It wasn't until Gail reached the ripe old age of 22, when many swimmers consider retiring, that she met Jim Campbell of Washington, D.C., who coached star freestyler Mary Freeman. The encounter occurred at the 1951 AAU National Outdoor championships in Detroit, where Roper finished last in the 200-meter breaststroke, but she persuaded Campbell to take her on. She moved to Washington, got a job as a military geology draftsman and swam for Campbell at the Walter Reed Hospital swim club.
"I'd never really determined to gut it out and fight until I swam for Campbell," Roper says. "I'd always been afraid that I'd fall apart during a race; you know, really just...explode. I'd been told for so long that my ovaries would burst."
When Gail was 23 she set an American record, winning the 200-meter breaststroke at the Olympic Trials in Indianapolis with a time of 3:02.6. She didn't make the finals at the Helsinki Olympics because of a pulled ligament in her left ankle. It was in the following year that Gail swam her best time in the 100 breaststroke (1:18.0) and was ranked No. 1 in the world. That was also the year she fell out with Campbell, took her last military geology paycheck and headed west on a bus.
After she got to California a famed Hawaiian coach, Soichi Sakamoto, asked her to swim in the prestigious Keo Nakama meet in Honolulu. Gail went, won the 100 fly and ended up, with $12 in her pocket, on a plane headed for Japan with a men's team that had been invited there. When she landed, officials blinked a few times but then asked her to go on a three-week tour of Japan. Her marriage to Johnnie Hayasaka, a sportswriter who interviewed her during the tour, was written up in Parade magazine because it was so unusual for an American woman to marry a Japanese man. NEW JERSEY GIRL MEETS TOKYO BOY...THE STORY OF A UNIQUE INTERNATIONAL MARRIAGE read the headline.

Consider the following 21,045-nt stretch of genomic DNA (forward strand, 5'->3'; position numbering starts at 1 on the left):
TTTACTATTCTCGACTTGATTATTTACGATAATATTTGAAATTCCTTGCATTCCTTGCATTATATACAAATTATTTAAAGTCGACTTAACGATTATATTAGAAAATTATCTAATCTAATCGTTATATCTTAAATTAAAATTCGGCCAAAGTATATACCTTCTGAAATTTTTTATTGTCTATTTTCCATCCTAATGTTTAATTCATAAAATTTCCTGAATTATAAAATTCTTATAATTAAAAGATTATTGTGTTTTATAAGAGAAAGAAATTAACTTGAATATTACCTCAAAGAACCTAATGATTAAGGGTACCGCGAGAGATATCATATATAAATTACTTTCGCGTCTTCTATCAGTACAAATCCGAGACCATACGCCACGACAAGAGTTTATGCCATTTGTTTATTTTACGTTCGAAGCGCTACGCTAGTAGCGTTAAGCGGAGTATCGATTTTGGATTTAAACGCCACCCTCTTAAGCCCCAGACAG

For the next 20 years Gail didn't compete. When she had her first child, while working as a cartographic draftsman for U.S. military intelligence in Tokyo, she assumed she had to give up competition.
"I'd been brainwashed into thinking that once you had kids you were old, grown-up, mature," she says. "Adults didn't compete and run around in bathing suits."
Hayasaka landed a job with Japan Air Lines in Honolulu, and the family moved to Hawaii. Gail had her second child, another girl, and coached the Hickam Air Force Base swim team, which won the state Junior Olympic championship. After a seven-year marriage, she went through an unpleasant divorce from Hayasaka. Unable to find adequate work, she was forced to send her daughters to stay with her mother in New Jersey. She remained in Honolulu, met an out-of-work mortgage financier named Jim Roper, married him in 1963, sent for the girls and moved to Petaluma, where she had her five other children.
"He liked me barefoot and pregnant," she says. "I was terribly frustrated then, not stimulated at all mentally, and I put a lot of energy into coaching the Petaluma swim club.
"I remember Sunshine was born on a Tuesday, and the next Saturday I was at the Redwood Empire Championships, which we won. I went and sat on a big pillow in 100-degree temperature; I couldn't let my team down."
She used to bring her children with her to practice, wrapping them up in blankets by the side of the pool. When they got old enough to swim, she coached them as well.
Then, in 1971, unhappy in her second marriage to a man who resented the time she spent at the swim club ("He used to flush my bathing suits down the toilet; we had a terrible plumbing problem," she says), Roper saw a notice in Swimming World announcing a Senior Olympics in Los Angeles.
"It was four months after the birth of Jim and I was still overweight," she says. "I went and met an old friend there who had trained, really trained, just for the occasion. I beat her, I won all five events I entered, but I almost killed myself doing it. I thought, this isn't what adults are supposed to do, but it made me feel wonderful. When I heard about the Masters competition, I thought, I'm going to see what I can do if I train."
"She trained her head off and just amazed everybody," says Ann Curtis Cuneo, who won gold medals in the 400-meter freestyle and 400-meter relay in the 1948 Olympics. "She made a comeback in Masters swimming that's incredible. People thought, how long can she last? But she's still going strong."